[Excerpt from a piece I did after a failed attempt to reach Humphrey’s Peak. This piece got me rejected from a Meetup group for hikers. Seriously.]
Copyright © 2013. All rights reserved by the author.
“Here’s the problem,” I counseled. “This permit is totally superfluous for the skilled climber – he knows all about avalanches, what to bring to the mountain to aid in his survival should he be caught in one, and how to use it.
“So really, the audience you’re trying to reach with the instructions printed on the back of this permit is the guy like me, who arrives at the trailhead from far away, completely unprepared for the hazards he is certain to encounter.”
“I suppose so, sir. But, hadn’t you read the website?”
“Jack, in preparation for this hike I read three different websites that told me, in no uncertain terms, that a Backcountry Permit was required to hike the trail. Do you know what my reaction was when I got all the way up to the trailhead and read that a Backcountry Permit was required to be on my person before I’d be allowed to hike the trail?”
“I do not, sir.”
I leaned over the counter. “Surprise, Jack. I was surprised.”
“Surprised that we require a permit?”
“Surprised that you meant it. There’s a difference.”
He struggled trying to discern the difference. I went on.
“So I can tell you, I will not read your silly piece of paper, no matter how many miles I have to drive out of my way to obtain it – fifteen, by the way, thirty for the round trip. What you need is something to motivate me, and my people, so to speak, the Underprepared, the Walking Imminent Statistic, to read the excellent instructions you’ve printed here. You gotta hit us with a frying pan in the face, know what I’m saying?”
I could see by his expression he didn’t. So I tried being helpful. “Say, you got a piece of paper back there I can borrow?”
“I just might.” Jack rolled to the copier, grabbed a sheet from the copier’s tray, rolled back to me at the counter. “I guess I do,” he said, pushing the sheet across the counter. He watched interestedly while I scratched out a couple inspired paragraphs I’d composed while I’d been fuming on my way from the trailhead to the office. A message I knew would yield better compliance from the intended audience of the Forest Service’s wonderful instructions: adventurers like me.
Presently, I finished. I pushed the sheet back to him, grinning with condescending triumph. “I bet if you put this up on a sign right at the trailhead, you’d get better compliance, and even save more lives, at lower cost to you, and by inciting lower frustration for the likes of me. Instead of staffing this desk, you could go out into the wilderness, once a week or so, on a horse even, to distribute these life-saving instructions to the various trailheads with complete confidence that they will be read by exactly the sort of people who ought to be reading them. Doesn’t that sound better, more efficient and cost-effective, than manning this desk eight hours a day just to give a piece of paper to somebody who is quite likely to ignore it?”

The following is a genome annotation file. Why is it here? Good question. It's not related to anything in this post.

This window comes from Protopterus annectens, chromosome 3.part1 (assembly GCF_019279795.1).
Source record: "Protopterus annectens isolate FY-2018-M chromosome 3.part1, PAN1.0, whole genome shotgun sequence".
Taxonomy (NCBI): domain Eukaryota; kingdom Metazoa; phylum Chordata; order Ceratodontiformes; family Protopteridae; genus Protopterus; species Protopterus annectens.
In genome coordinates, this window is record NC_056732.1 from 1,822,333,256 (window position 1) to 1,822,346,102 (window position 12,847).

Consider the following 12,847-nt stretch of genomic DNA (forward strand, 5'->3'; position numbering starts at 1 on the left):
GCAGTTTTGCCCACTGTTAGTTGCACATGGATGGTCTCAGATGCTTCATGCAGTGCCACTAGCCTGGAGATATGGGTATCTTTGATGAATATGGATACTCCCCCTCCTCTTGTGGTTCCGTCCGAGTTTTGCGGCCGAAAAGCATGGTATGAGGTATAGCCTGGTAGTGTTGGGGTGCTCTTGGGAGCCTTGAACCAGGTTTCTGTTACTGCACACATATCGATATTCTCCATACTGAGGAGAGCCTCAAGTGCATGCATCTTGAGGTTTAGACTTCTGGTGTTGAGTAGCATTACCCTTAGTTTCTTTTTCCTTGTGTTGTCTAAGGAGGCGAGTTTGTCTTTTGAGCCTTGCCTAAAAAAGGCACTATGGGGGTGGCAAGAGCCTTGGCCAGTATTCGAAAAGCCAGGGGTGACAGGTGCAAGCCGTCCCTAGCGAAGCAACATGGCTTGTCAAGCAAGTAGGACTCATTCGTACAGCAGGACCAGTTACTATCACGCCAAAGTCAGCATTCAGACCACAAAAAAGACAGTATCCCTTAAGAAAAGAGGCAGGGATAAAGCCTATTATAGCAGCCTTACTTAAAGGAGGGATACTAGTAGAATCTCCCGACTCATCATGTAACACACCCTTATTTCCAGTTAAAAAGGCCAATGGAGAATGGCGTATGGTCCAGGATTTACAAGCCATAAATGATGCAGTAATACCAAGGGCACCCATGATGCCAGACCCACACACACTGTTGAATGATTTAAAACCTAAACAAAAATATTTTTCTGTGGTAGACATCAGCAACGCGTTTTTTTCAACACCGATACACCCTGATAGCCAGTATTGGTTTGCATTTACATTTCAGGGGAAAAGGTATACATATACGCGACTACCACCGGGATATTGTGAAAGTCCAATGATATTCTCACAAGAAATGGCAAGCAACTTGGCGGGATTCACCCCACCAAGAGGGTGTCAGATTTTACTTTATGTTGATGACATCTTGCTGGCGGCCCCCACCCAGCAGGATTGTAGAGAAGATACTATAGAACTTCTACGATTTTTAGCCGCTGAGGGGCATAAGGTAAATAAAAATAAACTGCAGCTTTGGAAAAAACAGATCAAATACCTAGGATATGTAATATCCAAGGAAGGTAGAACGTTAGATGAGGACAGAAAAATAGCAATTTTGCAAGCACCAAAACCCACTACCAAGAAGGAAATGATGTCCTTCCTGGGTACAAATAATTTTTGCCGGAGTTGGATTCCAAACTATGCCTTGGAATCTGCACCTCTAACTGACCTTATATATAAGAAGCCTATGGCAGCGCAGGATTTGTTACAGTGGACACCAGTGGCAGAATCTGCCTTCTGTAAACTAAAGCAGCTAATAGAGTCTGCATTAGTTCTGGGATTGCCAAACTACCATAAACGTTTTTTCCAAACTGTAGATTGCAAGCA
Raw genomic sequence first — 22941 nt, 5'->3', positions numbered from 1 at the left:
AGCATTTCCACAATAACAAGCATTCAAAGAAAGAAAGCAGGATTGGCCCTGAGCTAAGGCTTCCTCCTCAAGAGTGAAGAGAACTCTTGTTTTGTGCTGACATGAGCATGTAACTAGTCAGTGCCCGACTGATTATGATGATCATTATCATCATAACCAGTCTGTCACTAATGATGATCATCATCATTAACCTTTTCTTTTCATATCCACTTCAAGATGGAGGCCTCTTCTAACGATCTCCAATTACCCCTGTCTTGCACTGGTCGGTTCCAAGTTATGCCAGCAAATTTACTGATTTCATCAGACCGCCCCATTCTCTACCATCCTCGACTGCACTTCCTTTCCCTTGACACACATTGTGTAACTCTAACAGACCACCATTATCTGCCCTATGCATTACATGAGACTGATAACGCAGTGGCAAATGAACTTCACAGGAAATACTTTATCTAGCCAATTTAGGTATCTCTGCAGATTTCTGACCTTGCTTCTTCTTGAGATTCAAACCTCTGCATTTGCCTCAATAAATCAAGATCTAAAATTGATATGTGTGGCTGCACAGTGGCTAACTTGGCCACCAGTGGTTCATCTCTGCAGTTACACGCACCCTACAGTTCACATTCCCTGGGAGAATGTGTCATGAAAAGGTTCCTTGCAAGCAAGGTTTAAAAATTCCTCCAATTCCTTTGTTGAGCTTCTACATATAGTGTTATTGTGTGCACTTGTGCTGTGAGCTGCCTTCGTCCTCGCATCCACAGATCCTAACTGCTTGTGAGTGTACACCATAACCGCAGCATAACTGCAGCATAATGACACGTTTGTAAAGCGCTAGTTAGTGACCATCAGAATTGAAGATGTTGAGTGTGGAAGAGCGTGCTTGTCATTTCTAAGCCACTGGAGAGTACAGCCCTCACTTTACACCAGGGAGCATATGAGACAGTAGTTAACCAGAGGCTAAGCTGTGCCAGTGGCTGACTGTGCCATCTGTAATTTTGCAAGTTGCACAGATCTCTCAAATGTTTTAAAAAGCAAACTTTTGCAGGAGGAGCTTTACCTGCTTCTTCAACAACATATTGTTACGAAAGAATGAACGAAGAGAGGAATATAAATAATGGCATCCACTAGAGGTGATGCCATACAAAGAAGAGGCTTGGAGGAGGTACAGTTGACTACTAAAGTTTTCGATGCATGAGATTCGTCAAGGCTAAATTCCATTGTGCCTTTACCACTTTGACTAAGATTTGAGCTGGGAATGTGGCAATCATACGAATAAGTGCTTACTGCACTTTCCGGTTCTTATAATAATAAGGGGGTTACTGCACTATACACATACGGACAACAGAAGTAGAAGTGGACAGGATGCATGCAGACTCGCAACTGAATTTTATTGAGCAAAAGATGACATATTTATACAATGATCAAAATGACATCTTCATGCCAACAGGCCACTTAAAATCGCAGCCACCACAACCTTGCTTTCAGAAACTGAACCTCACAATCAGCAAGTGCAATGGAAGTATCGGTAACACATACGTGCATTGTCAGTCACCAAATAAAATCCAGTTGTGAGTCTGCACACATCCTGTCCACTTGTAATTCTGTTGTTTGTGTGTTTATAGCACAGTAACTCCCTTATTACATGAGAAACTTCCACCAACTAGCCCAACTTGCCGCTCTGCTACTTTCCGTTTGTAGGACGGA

Jack regarded me skeptically, but cleared his throat, raised the sheet, then read my own words to me in a dry, monotonous recitation meant to convey he was feeling put-upon to indulge me when he had many other important things he’d rather be doing.
“Welcome, Foolhardy Weekend Adventurer!
If you are reading this sign during the winter months, then the most likely outcome of your recreational pursuit today is Gruesome Death. In the likely event you are crushed to death and your corpse is ground into shards of bone suspended in bloody pulp by the tons of snow and heavy debris of an avalanche, so that we may expeditiously notify your loved ones of your disappearance, and accurately identify your remains when another Foolhardy Weekend Adventurer, or perhaps his dog, discovers them at the bottom of a mudslide the spring following your tragic but predictable demise, please fill out each of the two forms we’ve placed into this box, at great taxpayer expense and irritation. Leave the completed yellow form on the dashboard of your automobile. Carry the completed green form on your person at all times while you are on the trail.
Thanks to the cuts inflicted on our funding by your elected representatives who see no value in the maintenance of this wilderness, there are no rangers patrolling this trail. So when you are buried beneath the snow and jagged rock, with your body mutilated into a paralytic state while your brain remains alive and cognizant of the pain and hopelessness of your circumstance, save your breath, do not bother to scream for help because there is nobody near to help you. Contrary to your intuition, your GPS will be useless to you, and there is no cell phone coverage under a ton of snow. Instead, enjoy your last moments on Earth in complete peace and serenity for knowing that you’ve done all you could have possibly done to reduce the inconvenience your departure will present to your loved ones and to the American taxpayer!
Or, read the instructions on the back of the permit. One or more of them could make your trek more satisfactory than death under a heap of snow. Up to you.
Enjoy your hike!”
By the time he’d reached the end of it, Jack seemed genuinely impressed with the genius of my work. “That could work!” he boomed, thumping the reception desk with long-dormant animation.
“Hell yeah, Jack, it could.”